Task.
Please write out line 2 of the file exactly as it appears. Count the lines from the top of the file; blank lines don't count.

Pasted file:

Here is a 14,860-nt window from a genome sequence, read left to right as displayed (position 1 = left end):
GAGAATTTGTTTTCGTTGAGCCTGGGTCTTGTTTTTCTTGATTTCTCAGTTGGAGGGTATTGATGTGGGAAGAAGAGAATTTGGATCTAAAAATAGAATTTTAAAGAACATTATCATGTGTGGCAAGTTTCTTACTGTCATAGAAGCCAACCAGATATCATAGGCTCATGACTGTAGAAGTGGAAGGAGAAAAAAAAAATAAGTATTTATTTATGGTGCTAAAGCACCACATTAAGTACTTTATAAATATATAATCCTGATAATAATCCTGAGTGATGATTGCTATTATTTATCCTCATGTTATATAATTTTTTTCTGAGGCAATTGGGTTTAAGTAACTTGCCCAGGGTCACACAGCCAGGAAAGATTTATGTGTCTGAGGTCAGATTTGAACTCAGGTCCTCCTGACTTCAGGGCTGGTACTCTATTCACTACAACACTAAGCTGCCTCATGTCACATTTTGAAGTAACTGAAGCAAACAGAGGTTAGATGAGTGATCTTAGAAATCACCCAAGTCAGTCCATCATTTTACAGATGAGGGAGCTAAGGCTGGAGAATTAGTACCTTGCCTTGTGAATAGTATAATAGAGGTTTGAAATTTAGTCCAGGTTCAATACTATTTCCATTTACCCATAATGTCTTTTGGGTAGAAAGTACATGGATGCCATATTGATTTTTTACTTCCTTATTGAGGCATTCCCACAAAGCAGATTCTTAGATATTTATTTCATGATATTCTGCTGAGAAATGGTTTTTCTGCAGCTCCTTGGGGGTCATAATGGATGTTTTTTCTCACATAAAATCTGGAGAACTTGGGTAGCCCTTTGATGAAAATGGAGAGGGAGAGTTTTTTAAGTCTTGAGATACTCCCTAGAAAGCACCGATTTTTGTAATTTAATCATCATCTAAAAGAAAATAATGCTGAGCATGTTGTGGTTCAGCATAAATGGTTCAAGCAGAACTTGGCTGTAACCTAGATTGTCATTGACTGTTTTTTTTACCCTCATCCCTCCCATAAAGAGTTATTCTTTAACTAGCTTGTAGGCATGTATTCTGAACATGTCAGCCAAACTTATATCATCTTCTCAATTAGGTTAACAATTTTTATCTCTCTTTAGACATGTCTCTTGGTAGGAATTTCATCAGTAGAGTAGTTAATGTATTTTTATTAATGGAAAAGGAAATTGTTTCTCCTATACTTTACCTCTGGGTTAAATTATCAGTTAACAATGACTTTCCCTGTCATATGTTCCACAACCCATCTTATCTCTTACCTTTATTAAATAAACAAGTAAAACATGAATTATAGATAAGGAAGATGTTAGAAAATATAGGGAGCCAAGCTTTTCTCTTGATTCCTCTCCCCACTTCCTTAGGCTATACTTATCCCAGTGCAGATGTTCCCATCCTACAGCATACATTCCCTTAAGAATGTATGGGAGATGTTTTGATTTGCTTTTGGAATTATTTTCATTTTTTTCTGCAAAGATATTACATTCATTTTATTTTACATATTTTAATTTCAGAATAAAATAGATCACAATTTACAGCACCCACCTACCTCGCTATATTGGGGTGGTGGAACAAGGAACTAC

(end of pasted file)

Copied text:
GAGAATTTGTTTTCGTTGAGCCTGGGTCTTGTTTTTCTTGATTTCTCAGTTGGAGGGTATTGATGTGGGAAGAAGAGAATTTGGATCTAAAAATAGAATTTTAAAGAACATTATCATGTGTGGCAAGTTTCTTACTGTCATAGAAGCCAACCAGATATCATAGGCTCATGACTGTAGAAGTGGAAGGAGAAAAAAAAAATAAGTATTTATTTATGGTGCTAAAGCACCACATTAAGTACTTTATAAATATATAATCCTGATAATAATCCTGAGTGATGATTGCTATTATTTATCCTCATGTTATATAATTTTTTTCTGAGGCAATTGGGTTTAAGTAACTTGCCCAGGGTCACACAGCCAGGAAAGATTTATGTGTCTGAGGTCAGATTTGAACTCAGGTCCTCCTGACTTCAGGGCTGGTACTCTATTCACTACAACACTAAGCTGCCTCATGTCACATTTTGAAGTAACTGAAGCAAACAGAGGTTAGATGAGTGATCTTAGAAATCACCCAAGTCAGTCCATCATTTTACAGATGAGGGAGCTAAGGCTGGAGAATTAGTACCTTGCCTTGTGAATAGTATAATAGAGGTTTGAAATTTAGTCCAGGTTCAATACTATTTCCATTTACCCATAATGTCTTTTGGGTAGAAAGTACATGGATGCCATATTGATTTTTTACTTCCTTATTGAGGCATTCCCACAAAGCAGATTCTTAGATATTTATTTCATGATATTCTGCTGAGAAATGGTTTTTCTGCAGCTCCTTGGGGGTCATAATGGATGTTTTTTCTCACATAAAATCTGGAGAACTTGGGTAGCCCTTTGATGAAAATGGAGAGGGAGAGTTTTTTAAGTCTTGAGATACTCCCTAGAAAGCACCGATTTTTGTAATTTAATCATCATCTAAAAGAAAATAATGCTGAGCATGTTGTGGTTCAGCATAAATGGTTCAAGCAGAACTTGGCTGTAACCTAGATTGTCATTGACTGTTTTTTTTACCCTCATCCCTCCCATAAAGAGTTATTCTTTAACTAGCTTGTAGGCATGTATTCTGAACATGTCAGCCAAACTTATATCATCTTCTCAATTAGGTTAACAATTTTTATCTCTCTTTAGACATGTCTCTTGGTAGGAATTTCATCAGTAGAGTAGTTAATGTATTTTTATTAATGGAAAAGGAAATTGTTTCTCCTATACTTTACCTCTGGGTTAAATTATCAGTTAACAATGACTTTCCCTGTCATATGTTCCACAACCCATCTTATCTCTTACCTTTATTAAATAAACAAGTAAAACATGAATTATAGATAAGGAAGATGTTAGAAAATATAGGGAGCCAAGCTTTTCTCTTGATTCCTCTCCCCACTTCCTTAGGCTATACTTATCCCAGTGCAGATGTTCCCATCCTACAGCATACATTCCCTTAAGAATGTATGGGAGATGTTTTGATTTGCTTTTGGAATTATTTTCATTTTTTTCTGCAAAGATATTACATTCATTTTATTTTACATATTTTAATTTCAGAATAAAATAGATCACAATTTACAGCACCCACCTACCTCGCTATATTGGGGTGGTGGAACAAGGAACTAC